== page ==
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Article
Publication date: 1 April 1997

Helga Drummond and Fayyadh Bani Al‐Anazi

This study compares leadership styles and employee reactions in public and private sector organisations in Saudi‐Arabia. The results both confirm and contradict media…

Abstract

This study compares leadership styles and employee reactions in public and private sector organisations in Saudi‐Arabia. The results both confirm and contradict media reports of conservatism and inefficiency in the Saudi‐Arabian public service. The practical and theoretical implications of the findings are discussed. Saudi‐Arabia is popularly regarded as a wealthy country. Yet whilst some individuals enjoy extreme riches, the nation as a whole is ranked by the World Bank as a middle income nation. The future, moreover, is potentially bleak. Faced with a chronic budget deficit, the government's immediate priority is to identify new sources of income whilst simultaneously seeking to reduce expenditure. There is also the added pressure of needing to develop new industries as oil reserves become exhausted. Although Saudi‐Arabia's economic difficulties reflect the effects of Gulf War and the current depression of oil prices, the real cause of the apparent malaise may rest with the performance of its government executive: Saudi Arabia is not facing an economic crisis…but is suffering from over‐centralised government ministries best noted for the opportunities they have missed… Too many ministers have been too long at their posts for the good of the country. Clearly the suggestion is that an injection of entrepreneurial enthusiasm, ability and cosmopolitan outlook is required in order to make progress not least because many of Saudi Arabia's industrial and service organisations are in total or substantial government control. Although such claims of malaise in government and government controlled organisations are based upon media reports, empirical studies suggest that they may be alid. Saudi‐Arabian managers are apparently averse to innovation and risk, restrained by fear of failure. Such caution is reflected in relatively high reliance upon authority and relatively low delegation compared to north American organisations. The evidence is conflicting, however, as some enquiries suggest a high preference for consultation and participation amongst Saudi‐Arabian managers. We wish to suggest two weaknesses in the existing corpus of knowledge. First, existing studies concentrate upon the perceptions of the leaders rather than the led. A manager may perceive himself, (it is invariably him in Saudi‐Arabia), as participative or authoritative but there is no guarantee that this perception is shared by his subordinates. Second, existing studies fail to allow for the possibility of variation in leadership styles between different organisations. Whilst it may be true that Saudi‐Arabian managers are generally risk averse when compared to their north American counterparts, this does not mean that all Saudi‐Arabian managers are equally cautious and reactive. Such a broad brush approach may mask important differences between organisations. The present study seeks to explore such issues by comparing leadership styles in a range of Saudi‐Arabian organisations from the subordinates' standpoint. The theoretical rationale for the choice of organisations is explained in more detail later in this article. Here it is sufficient to note that the basis of comparison is the assumed level of bureaucratic formality. The research organisations range from the nearest equivalent to a European or North American private company, to the Saudi Civil Service.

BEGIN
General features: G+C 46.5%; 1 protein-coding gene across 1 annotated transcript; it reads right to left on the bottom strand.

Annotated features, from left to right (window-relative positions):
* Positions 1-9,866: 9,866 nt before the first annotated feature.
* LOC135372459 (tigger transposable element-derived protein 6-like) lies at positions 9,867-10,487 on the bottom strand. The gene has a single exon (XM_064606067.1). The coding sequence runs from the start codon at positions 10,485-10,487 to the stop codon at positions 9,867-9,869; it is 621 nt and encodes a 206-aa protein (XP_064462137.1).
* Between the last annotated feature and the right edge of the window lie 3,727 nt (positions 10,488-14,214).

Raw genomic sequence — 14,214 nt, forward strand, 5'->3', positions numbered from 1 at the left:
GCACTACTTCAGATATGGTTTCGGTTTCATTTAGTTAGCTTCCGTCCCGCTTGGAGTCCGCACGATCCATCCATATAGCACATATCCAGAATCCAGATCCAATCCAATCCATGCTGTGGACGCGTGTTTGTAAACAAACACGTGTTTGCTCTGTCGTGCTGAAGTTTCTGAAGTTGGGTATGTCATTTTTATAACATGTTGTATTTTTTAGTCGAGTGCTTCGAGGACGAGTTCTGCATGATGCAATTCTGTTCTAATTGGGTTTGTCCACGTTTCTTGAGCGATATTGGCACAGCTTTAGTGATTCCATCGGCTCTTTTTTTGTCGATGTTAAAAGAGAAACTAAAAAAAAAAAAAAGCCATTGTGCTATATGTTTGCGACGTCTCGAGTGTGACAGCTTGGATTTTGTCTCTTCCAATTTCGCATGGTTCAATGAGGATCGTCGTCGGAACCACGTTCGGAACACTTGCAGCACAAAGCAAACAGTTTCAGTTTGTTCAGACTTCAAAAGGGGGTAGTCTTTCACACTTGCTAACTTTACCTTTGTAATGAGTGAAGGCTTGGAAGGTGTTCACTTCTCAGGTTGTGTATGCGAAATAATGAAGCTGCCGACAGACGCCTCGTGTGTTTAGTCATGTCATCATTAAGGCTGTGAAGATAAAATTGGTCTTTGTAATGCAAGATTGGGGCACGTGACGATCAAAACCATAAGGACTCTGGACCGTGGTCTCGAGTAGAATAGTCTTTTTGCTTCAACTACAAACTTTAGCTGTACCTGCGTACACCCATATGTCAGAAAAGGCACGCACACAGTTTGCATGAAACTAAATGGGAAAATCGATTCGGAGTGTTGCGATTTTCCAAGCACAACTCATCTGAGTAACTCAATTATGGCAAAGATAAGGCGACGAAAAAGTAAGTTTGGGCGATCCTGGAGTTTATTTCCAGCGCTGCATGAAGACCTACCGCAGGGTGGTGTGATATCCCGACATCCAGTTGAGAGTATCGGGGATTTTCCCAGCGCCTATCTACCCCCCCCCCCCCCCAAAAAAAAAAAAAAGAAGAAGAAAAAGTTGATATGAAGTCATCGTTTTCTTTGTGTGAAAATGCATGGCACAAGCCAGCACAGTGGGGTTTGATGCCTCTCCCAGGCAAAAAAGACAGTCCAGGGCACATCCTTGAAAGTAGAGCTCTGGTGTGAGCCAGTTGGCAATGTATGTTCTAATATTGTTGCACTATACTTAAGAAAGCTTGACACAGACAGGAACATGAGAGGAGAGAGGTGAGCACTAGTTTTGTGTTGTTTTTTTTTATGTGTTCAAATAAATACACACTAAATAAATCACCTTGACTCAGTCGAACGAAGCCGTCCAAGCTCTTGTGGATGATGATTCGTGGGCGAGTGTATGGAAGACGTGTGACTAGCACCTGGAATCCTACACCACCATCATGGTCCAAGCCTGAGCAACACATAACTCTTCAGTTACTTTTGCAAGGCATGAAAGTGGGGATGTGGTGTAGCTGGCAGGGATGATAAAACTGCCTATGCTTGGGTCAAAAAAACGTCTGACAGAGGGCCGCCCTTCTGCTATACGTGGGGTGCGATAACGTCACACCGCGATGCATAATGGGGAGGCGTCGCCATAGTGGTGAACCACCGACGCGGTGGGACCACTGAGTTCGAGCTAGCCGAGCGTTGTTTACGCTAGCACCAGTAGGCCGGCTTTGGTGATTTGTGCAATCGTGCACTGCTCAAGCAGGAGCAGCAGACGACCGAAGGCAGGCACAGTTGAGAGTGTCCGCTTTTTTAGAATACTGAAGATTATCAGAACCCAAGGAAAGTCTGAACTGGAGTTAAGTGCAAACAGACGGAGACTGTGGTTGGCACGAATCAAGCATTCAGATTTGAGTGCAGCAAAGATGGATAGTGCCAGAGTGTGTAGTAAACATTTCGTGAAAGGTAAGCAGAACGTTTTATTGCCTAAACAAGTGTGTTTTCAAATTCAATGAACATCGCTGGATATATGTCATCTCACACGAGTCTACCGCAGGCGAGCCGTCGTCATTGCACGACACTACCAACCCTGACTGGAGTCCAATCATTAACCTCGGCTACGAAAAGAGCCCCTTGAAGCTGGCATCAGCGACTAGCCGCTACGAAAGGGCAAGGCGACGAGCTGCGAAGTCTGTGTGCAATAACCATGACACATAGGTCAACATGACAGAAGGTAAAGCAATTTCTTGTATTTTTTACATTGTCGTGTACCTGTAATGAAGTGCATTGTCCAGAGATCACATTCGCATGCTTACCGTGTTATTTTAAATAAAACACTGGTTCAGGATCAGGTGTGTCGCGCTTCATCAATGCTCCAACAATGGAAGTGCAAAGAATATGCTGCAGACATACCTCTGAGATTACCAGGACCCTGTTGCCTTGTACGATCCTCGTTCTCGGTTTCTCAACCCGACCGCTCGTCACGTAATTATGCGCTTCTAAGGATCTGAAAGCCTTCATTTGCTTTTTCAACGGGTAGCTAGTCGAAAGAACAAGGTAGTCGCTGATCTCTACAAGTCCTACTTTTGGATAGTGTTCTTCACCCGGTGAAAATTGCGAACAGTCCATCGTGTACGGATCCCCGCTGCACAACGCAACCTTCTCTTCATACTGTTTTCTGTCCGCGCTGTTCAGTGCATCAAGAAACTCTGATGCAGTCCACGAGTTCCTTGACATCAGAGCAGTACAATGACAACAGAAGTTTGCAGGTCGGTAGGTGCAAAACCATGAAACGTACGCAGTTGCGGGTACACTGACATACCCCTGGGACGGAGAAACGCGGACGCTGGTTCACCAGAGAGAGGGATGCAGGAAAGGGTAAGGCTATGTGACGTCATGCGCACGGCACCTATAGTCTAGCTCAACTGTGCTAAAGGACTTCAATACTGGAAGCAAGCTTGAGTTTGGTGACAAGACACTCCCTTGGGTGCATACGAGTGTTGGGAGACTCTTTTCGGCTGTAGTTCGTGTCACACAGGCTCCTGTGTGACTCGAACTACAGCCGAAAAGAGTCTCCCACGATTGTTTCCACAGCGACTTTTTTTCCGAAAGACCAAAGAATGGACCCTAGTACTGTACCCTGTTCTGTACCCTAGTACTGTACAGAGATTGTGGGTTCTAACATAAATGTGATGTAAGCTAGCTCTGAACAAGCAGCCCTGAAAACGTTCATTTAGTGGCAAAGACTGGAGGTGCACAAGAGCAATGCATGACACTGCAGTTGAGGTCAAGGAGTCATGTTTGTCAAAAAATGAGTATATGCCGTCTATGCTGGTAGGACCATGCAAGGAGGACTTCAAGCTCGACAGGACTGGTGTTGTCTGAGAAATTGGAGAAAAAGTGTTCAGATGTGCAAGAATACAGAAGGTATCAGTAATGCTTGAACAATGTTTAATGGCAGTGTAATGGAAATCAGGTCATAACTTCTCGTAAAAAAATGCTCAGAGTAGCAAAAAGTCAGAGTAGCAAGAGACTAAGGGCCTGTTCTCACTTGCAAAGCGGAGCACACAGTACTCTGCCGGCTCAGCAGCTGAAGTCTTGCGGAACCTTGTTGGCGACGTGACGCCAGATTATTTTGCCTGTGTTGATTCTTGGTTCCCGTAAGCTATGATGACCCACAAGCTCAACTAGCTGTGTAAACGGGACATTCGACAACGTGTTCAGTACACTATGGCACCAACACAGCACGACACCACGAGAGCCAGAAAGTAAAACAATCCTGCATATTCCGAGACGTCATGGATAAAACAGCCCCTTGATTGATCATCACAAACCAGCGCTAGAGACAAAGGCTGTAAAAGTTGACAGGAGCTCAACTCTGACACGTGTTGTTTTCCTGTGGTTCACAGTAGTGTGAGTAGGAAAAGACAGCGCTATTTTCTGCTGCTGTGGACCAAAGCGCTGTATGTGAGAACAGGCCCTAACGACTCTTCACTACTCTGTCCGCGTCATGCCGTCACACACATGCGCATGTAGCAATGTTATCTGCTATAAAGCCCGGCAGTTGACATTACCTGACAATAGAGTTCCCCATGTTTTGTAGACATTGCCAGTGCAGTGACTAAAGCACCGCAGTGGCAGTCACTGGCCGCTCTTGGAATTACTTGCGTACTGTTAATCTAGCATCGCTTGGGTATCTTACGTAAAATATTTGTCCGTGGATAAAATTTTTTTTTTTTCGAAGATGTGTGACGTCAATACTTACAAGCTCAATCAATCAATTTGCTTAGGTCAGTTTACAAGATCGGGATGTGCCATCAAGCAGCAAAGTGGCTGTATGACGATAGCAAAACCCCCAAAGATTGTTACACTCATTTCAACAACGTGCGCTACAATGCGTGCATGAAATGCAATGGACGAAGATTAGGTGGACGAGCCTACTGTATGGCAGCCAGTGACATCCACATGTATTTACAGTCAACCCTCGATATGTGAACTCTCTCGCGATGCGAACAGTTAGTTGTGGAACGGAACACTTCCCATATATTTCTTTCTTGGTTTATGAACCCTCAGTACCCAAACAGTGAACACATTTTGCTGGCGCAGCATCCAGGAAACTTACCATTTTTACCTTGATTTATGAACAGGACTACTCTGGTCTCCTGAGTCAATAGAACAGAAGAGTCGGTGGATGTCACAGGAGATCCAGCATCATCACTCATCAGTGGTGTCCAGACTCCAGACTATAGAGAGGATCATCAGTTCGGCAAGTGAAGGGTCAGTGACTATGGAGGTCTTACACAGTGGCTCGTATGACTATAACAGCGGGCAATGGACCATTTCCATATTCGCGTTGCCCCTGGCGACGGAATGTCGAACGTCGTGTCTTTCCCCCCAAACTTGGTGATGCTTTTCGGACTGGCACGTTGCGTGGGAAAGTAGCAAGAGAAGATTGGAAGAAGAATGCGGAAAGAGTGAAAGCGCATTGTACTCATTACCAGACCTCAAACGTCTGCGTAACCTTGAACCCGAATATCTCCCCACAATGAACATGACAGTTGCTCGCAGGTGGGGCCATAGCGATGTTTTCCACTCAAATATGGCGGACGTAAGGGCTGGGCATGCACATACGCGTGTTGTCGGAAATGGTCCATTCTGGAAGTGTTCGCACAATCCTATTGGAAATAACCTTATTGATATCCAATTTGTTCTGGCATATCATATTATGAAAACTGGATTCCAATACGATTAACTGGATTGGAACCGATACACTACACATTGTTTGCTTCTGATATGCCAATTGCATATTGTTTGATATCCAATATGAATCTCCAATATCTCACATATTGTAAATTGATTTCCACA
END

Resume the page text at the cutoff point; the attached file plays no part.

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Cross Cultural Management: An International Journal, vol. 4 no. 4
Type: Research Article
ISSN: 1352-7606

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Article
Publication date: 1 August 1992

Helga Drummond

Someone tells you there is a problem. Is there – how do youknow? Someone says there are three options – how do they know?Decisions turn upon what people believe is…

Abstract

Someone tells you there is a problem. Is there – how do you know? Someone says there are three options – how do they know? Decisions turn upon what people believe is reality, yet reality is a resource which can be manipulated to make power. Explores some of the techniques whereby decision makers′ perceptions may be influenced.

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Management Decision, vol. 30 no. 8
Type: Research Article
ISSN: 0025-1747

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Article
Publication date: 1 March 1993

Helga Drummond

Impressions are potentially decisive. Preferment often accrues toindividuals who succeed in creating “the right impression”,regardless of their competence or capacity for…

Abstract

Impressions are potentially decisive. Preferment often accrues to individuals who succeed in creating “the right impression”, regardless of their competence or capacity for hard work. Explains the psychology of impression management and outlines some techniques for creating a powerful impression.

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Management Decision, vol. 31 no. 3
Type: Research Article
ISSN: 0025-1747

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Article
Publication date: 1 July 1992

Helga Drummond

Examines time based control in productions environments. Outlinesthe historical background to time‐based control. Argues that time basedcontrol can be wasteful, alienating…

Abstract

Examines time based control in productions environments. Outlines the historical background to time‐based control. Argues that time based control can be wasteful, alienating and even potentially destabilising. Suggests some alternatives to time based control, including task‐based control, and concludes that the challenge to work study is to chart the transition to task based control.